You can believe that Elliott and his representatives are watching carefully as this Melvin Gordon situation plays out. A holdout might get that contract extension and possibly that relocation to a place that wants to make you financially whole. But that brings up the other complication from earlier in the piece. If the league sees diminishing value in the running game and the running back position, how big is the relocation market for Elliott, who does not have the advanced “wide receiver disguised as a running back” component that players like Bell, Gurley and Alvin Kamara bring to the table?

    Surely, there will always be a market for a player at the top of his game at such a young age. The question that remains unresolved is what Jerry and Stephen Jones think about all of this. Many expect them to again “pay their guys,” but “many” never expected the Romo or Dez exits when they happened. Times seem to be changing the owner/general manager’s approach to matters.

    Do they see Zeke as Emmitt Smith, or have 25 years and a hard salary cap reality changed their view? Do they see him more as a five-year, healthy version of DeMarco Murray?

    We likely won’t know any of these answers in 2019. They can sit back and watch the Chargers situation play out, and both sides can ponder their own moment on the league stage coming soon in 2020.

    You can bet it will determine the franchise’s path for years to come.
    2016 DCC LOTY Fantasy Football Champion

  • #2
    I am starting to lean towards the churn and burn approach used with Demarco Murray.

    I get that we have become a drink that is stirred by the straw that is Elliott. He is very talented but also another fuck up from being suspended again.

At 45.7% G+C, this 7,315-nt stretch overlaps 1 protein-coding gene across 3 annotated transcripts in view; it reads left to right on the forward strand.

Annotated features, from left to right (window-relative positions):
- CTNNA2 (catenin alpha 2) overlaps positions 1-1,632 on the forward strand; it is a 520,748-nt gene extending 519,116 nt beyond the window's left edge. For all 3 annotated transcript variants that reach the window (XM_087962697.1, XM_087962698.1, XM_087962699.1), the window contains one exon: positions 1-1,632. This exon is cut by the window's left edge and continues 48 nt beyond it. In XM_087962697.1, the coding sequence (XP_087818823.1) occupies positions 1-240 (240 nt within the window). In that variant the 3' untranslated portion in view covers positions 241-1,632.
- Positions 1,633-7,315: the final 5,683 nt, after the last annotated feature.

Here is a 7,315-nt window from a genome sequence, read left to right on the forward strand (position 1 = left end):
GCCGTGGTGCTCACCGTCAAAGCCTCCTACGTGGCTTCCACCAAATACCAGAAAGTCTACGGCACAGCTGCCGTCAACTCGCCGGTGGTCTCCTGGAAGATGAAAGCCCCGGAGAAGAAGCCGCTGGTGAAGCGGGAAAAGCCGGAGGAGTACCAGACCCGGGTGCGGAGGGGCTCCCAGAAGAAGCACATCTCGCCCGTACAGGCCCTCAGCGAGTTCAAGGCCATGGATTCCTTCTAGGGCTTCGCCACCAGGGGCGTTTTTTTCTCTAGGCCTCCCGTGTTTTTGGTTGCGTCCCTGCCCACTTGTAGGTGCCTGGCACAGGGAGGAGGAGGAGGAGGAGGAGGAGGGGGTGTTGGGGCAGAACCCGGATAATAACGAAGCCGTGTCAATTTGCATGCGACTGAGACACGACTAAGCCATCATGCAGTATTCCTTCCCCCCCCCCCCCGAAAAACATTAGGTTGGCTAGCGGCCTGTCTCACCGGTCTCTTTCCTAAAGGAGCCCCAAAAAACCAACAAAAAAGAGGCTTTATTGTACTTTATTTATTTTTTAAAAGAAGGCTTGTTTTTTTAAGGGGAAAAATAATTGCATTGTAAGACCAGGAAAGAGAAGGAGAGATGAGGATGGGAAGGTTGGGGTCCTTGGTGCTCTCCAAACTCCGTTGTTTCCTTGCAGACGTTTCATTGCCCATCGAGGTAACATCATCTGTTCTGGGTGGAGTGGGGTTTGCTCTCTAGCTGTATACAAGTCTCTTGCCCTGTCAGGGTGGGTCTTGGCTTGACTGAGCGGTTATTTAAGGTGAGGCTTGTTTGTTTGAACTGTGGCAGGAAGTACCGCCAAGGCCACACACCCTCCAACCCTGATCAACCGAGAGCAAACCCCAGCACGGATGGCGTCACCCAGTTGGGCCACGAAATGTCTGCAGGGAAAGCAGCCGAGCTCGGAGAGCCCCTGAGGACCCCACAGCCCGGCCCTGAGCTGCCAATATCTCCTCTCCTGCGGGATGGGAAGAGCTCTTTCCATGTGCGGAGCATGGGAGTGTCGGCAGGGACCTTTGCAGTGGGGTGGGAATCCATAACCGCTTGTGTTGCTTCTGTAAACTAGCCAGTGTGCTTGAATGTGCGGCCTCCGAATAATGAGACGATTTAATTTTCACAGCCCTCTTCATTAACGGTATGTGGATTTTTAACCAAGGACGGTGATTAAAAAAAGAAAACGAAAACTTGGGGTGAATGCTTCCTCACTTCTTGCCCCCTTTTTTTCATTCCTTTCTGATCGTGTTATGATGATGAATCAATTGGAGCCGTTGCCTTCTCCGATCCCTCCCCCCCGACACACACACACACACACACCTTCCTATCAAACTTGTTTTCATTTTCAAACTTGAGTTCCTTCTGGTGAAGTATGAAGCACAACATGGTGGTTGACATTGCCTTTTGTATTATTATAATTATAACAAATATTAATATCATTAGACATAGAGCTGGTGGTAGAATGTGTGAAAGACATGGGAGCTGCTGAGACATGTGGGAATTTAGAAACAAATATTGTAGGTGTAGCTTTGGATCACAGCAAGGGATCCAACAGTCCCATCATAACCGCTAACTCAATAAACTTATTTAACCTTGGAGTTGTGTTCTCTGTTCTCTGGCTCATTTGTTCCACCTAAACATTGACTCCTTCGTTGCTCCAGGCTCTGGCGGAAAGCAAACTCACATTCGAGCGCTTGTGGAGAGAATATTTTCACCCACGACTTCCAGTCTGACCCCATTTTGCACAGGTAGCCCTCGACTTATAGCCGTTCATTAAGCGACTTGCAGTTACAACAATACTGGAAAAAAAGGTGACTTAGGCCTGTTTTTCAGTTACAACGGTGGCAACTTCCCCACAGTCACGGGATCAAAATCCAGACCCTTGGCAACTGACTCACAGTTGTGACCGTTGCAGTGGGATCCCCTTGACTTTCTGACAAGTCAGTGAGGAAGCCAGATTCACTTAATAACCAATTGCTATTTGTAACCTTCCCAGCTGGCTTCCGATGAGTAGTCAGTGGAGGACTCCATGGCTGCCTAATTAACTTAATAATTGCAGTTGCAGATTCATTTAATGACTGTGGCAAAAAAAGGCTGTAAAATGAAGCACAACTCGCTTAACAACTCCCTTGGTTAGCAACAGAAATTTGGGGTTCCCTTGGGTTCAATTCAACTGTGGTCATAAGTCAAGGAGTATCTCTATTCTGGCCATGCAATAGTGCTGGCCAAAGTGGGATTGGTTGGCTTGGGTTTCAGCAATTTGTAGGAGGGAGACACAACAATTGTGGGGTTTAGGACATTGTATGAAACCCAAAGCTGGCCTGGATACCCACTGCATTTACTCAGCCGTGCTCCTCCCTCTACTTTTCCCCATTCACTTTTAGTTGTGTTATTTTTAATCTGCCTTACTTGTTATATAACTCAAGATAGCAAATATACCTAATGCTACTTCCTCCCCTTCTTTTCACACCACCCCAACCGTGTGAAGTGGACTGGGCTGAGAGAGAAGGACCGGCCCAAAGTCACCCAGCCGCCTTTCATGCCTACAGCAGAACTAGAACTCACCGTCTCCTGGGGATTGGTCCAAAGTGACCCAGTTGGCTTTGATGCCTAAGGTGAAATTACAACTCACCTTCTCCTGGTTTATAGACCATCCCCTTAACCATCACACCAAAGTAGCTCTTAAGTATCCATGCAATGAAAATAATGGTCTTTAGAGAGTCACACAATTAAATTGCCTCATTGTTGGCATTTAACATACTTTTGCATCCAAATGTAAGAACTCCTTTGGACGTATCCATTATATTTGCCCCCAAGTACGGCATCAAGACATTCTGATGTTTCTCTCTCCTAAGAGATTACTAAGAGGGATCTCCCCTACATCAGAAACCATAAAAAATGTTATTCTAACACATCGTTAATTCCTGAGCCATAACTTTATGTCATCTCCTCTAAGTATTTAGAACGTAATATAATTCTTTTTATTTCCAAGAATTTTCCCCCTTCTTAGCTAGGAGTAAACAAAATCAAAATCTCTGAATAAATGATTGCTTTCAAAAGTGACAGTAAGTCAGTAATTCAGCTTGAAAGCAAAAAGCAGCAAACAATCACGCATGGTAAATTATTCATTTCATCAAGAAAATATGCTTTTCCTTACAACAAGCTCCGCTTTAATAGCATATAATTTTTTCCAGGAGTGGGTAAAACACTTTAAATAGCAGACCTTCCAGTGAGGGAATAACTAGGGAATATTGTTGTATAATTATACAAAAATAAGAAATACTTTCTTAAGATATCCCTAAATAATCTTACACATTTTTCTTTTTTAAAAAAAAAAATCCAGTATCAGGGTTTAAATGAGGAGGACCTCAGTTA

I would just ride out his contract and get another guy in a year or two.

    Comment


    • #3
      I love Zeke, but I would let him go and keep bringing in RBs and O-linemen.


      Comment


      • #4
        Give him an extension that expires sometime around his age 28/29 season and put clauses in the contract that void any remaining guaranteed money if he's suspended for any sort of personal conduct nonsense, that way we could cut him loose at that point with no ramifications. Easy.

        Comment


        • #5
          Far superior
          #Fire Garrett

          Comment


          • #6
            There is no denying Elliott has produced at a phenomenal rate since entering the league. He has led the NFL in rushing over those three years by a healthy margin. Since 2016, he has 4,048 yards, which is 600 yards beyond any other player despite missing eight games over that stretch. Re-read that last sentence, and let it soak in.
            -----------------------------------------------------------

            But hey man, you know, DeMarco and all.
            defense wins championships

            Comment


            • #7
              Personally, I don't think Dak can succeed without Zeke or an elite/top RB.

              Comment


              • #8
                Originally posted by Simpleton View Post
                Give him an extension that expires sometime around his age 28/29 season and put clauses in the contract that void any remaining guaranteed money if he's suspended for any sort of personal conduct nonsense, that way we could cut him loose at that point with no ramifications. Easy.
                Sounds easy. But not so easy if he refuses to sign a contract like that.

                Comment